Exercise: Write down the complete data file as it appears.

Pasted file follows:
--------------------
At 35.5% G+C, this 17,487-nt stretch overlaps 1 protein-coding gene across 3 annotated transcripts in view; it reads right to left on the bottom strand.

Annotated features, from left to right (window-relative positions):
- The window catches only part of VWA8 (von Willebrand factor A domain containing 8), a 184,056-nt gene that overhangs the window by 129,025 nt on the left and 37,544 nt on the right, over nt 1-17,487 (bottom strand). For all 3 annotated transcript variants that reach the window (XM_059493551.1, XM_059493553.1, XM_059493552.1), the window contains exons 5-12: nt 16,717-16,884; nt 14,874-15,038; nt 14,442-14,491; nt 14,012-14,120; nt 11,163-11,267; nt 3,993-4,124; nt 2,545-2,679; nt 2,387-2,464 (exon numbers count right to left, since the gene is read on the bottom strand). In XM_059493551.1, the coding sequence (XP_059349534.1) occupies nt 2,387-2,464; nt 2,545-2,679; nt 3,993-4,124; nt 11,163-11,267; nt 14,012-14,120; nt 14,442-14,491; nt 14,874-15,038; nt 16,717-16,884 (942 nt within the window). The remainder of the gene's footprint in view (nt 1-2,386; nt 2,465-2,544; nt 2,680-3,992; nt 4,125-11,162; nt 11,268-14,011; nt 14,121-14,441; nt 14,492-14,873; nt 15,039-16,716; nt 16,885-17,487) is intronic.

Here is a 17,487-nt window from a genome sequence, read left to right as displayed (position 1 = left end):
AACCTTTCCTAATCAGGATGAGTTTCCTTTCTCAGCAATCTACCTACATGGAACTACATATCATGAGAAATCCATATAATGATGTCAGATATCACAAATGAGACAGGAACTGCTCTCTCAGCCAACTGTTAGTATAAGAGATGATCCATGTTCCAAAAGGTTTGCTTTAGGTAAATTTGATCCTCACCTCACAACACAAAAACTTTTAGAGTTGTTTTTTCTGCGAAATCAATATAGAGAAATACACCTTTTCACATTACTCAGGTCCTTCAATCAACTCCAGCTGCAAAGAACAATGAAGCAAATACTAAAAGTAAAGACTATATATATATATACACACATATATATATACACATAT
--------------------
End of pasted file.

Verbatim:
At 35.5% G+C, this 17,487-nt stretch overlaps 1 protein-coding gene across 3 annotated transcripts in view; it reads right to left on the bottom strand.

Annotated features, from left to right (window-relative positions):
- The window catches only part of VWA8 (von Willebrand factor A domain containing 8), a 184,056-nt gene that overhangs the window by 129,025 nt on the left and 37,544 nt on the right, over nt 1-17,487 (bottom strand). For all 3 annotated transcript variants that reach the window (XM_059493551.1, XM_059493553.1, XM_059493552.1), the window contains exons 5-12: nt 16,717-16,884; nt 14,874-15,038; nt 14,442-14,491; nt 14,012-14,120; nt 11,163-11,267; nt 3,993-4,124; nt 2,545-2,679; nt 2,387-2,464 (exon numbers count right to left, since the gene is read on the bottom strand). In XM_059493551.1, the coding sequence (XP_059349534.1) occupies nt 2,387-2,464; nt 2,545-2,679; nt 3,993-4,124; nt 11,163-11,267; nt 14,012-14,120; nt 14,442-14,491; nt 14,874-15,038; nt 16,717-16,884 (942 nt within the window). The remainder of the gene's footprint in view (nt 1-2,386; nt 2,465-2,544; nt 2,680-3,992; nt 4,125-11,162; nt 11,268-14,011; nt 14,121-14,441; nt 14,492-14,873; nt 15,039-16,716; nt 16,885-17,487) is intronic.

Here is a 17,487-nt window from a genome sequence, read left to right as displayed (position 1 = left end):
AACCTTTCCTAATCAGGATGAGTTTCCTTTCTCAGCAATCTACCTACATGGAACTACATATCATGAGAAATCCATATAATGATGTCAGATATCACAAATGAGACAGGAACTGCTCTCTCAGCCAACTGTTAGTATAAGAGATGATCCATGTTCCAAAAGGTTTGCTTTAGGTAAATTTGATCCTCACCTCACAACACAAAAACTTTTAGAGTTGTTTTTTCTGCGAAATCAATATAGAGAAATACACCTTTTCACATTACTCAGGTCCTTCAATCAACTCCAGCTGCAAAGAACAATGAAGCAAATACTAAAAGTAAAGACTATATATATATATACACACATATATATATACACATAT